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Home > Cricket > World Cup 2003 > Columns > Satish Krishnan

It's all happening out there

February 12, 2003

What a start it's been to the 2003 World Cup! A subliminal hundred by Brian Lara, a deluge of sixes from the redoubtable Lance Klusener, a typically rampaging hundred from Sanath Jayasuriya!

The biggest stage is here. And, the star performers have started announcing their intentions in spectacular fashion. One of the pre-tournament favorites gets ambushed in their first game, a game is won by a team sporting four spinners in a tournament supposed to be dominated by pace, the world's greatest leg spinner tests positive for a banned substance, a couple of teams continue to debate whether or not to play in Zimbabwe. As they say, it's all happening out there!

The tournament organizers could not have asked for a better start than the South Africa-West Indies game. It pitted clinical efficiency against raw, explosive talent; a team of battle hardened veterans against a team with a good blend of youth and experience. And, youth and flair won the day. Brilliant as Lara was, in the end analysis, the difference between the two teams was the exhilarating partnership in the final overs between Ramnaresh Sarwan and Ricardo Powell. It was a fantastic display of aggressive batting, and that partnership made a competitive total a match-winning one.

One loss and South Africa suddenly looks vulnerable. The reasons are not tough to see. It's amazing how the South African team looks almost the same as the one that played the last edition. True, experience is crucial, but a team always needs some youthful exuberance to provide the spark. Sometime in the last two years, the South African selectors lost the plot and this could yet prove to be their undoing. It's painful to see a great bowler like Alan Donald being reduced to a mere mortal. He is clearly over the hill and they should play Andrew Hall in his place. Klusener came in to his own in the batting department, but his bowling has lost a lot of its nip and has he slowed down considerably in the field. And then there is Nicky Boje. Surely he must be one spin bowler batsmen love to face. You could almost see the glee on Lara's face once he was brought on. The support bowling cast looks very ordinary and this might hurt South Africa in the later stages of the tournament.

The smiles are back on the faces of the West Indian supporters. A team with tons of talent is finally blossoming into a fine unit. The batting oozes with class and confidence. Surely, the West Indian batting lineup must rank right up there with the Indian and Australian lineups as the top three in the world. What is questionable though is their strategy of playing only three frontline bowlers, expecting Carl Hooper, Chris Gayle and Powell to share the other 20. There is no cover for the odd bad day a frontline bowler is bound to have. They should play the exciting quick Jermaine Lawson in place of one of the batsmen, probably Wavell Hinds.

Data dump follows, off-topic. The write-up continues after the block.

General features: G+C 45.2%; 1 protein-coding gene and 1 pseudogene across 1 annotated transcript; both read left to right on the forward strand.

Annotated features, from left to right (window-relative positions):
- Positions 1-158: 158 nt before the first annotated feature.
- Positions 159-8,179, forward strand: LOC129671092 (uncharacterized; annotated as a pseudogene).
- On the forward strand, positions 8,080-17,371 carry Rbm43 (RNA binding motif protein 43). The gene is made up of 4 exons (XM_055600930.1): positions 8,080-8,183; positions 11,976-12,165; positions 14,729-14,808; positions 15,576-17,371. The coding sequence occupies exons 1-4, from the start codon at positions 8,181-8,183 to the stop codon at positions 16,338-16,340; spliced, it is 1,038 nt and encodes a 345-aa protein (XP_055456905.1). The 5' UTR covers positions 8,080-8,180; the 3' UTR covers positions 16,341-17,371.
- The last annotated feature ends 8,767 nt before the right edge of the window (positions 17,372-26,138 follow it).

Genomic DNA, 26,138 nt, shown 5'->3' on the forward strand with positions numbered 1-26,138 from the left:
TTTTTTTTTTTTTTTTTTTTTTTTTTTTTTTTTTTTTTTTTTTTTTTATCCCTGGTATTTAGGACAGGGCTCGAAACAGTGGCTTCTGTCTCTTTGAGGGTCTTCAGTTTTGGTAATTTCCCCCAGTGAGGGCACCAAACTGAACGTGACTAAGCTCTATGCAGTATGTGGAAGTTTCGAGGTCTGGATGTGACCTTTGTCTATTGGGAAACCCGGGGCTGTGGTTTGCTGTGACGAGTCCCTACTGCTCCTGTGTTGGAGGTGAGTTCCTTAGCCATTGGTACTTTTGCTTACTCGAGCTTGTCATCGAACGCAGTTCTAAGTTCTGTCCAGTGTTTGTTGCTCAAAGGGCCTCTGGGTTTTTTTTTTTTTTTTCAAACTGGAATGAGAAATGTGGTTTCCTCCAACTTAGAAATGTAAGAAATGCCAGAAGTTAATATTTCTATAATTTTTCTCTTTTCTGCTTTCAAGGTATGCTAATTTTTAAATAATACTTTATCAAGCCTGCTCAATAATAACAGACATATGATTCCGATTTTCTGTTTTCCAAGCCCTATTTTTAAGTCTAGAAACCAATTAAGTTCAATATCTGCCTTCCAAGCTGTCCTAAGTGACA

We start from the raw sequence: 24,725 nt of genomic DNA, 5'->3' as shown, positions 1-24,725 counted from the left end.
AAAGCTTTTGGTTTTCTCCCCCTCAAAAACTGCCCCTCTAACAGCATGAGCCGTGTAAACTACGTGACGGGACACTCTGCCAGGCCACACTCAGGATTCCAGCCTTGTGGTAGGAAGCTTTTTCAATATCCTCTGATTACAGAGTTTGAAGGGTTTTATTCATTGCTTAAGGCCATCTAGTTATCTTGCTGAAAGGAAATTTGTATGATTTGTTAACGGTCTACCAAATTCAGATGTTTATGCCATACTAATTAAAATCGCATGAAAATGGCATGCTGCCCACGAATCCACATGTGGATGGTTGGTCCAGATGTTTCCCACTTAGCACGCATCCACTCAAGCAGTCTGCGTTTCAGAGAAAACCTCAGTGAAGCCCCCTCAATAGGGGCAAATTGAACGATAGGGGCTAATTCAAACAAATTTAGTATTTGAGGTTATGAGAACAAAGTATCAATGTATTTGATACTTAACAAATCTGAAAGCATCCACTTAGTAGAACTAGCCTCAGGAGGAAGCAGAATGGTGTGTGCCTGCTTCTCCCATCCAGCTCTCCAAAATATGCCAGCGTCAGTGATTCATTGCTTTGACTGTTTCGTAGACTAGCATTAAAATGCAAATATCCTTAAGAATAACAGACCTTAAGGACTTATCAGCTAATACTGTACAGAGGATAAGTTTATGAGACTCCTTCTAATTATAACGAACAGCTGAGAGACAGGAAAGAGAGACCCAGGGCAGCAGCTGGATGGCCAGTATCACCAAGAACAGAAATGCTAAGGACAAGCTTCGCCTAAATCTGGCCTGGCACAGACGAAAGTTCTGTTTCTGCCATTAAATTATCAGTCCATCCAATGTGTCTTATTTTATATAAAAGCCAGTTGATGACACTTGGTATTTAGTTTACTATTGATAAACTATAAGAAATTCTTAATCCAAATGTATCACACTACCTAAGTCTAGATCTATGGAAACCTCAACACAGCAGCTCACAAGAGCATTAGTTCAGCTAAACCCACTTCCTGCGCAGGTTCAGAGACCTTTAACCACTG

They should also guard against a shockingly cavalier attitude on the field. Pedro Collins stepping on the boundary rope in almost casual fashion after catching Klusener comfortably, almost buried the team. Stupid mistakes like this could cost a team the Cup in the decisive phase of the tournament. Remember Herschelle Gibbs?

Observers of the New Zealand-Sri Lanka game might have been justified if they had thought the game was being played in the dustbowls of Colombo. A steady diet of restricting spin from four spinners, Mathiah Muralitharan, Jayasuriya, Aravinda DeSilva and Russel Arnold, and it was the 1996 World Cup being re-enacted.

Sri Lanka are doing well in sticking to their strengths and Jayasuriya looks in pristine touch. The performance of the other batsmen, the Sangakkaras and Jayawardenas, might well determine how far Sri Lanka progresses in this tournament. The other batsmen definitely have the talent, but do they have the big match temperament?

The New Zealand batting wears a real thin look and the bowling looks ordinary in unfriendly conditions. It was baffling to see Daniel Vettori being left out on a pitch assisting spin, a classic case of the captain not reading the conditions. He is considered by a few experts to be the best captain in the game, but Stephen Fleming got pretty much everything wrong in this game. If dropping Vettori was a mistake, his decision to chase was an even bigger blunder. It doesn't look too promising for the Kiwis and it would be surprising if they make it to the Super Six.

Mail Satish Ananthakrishnan

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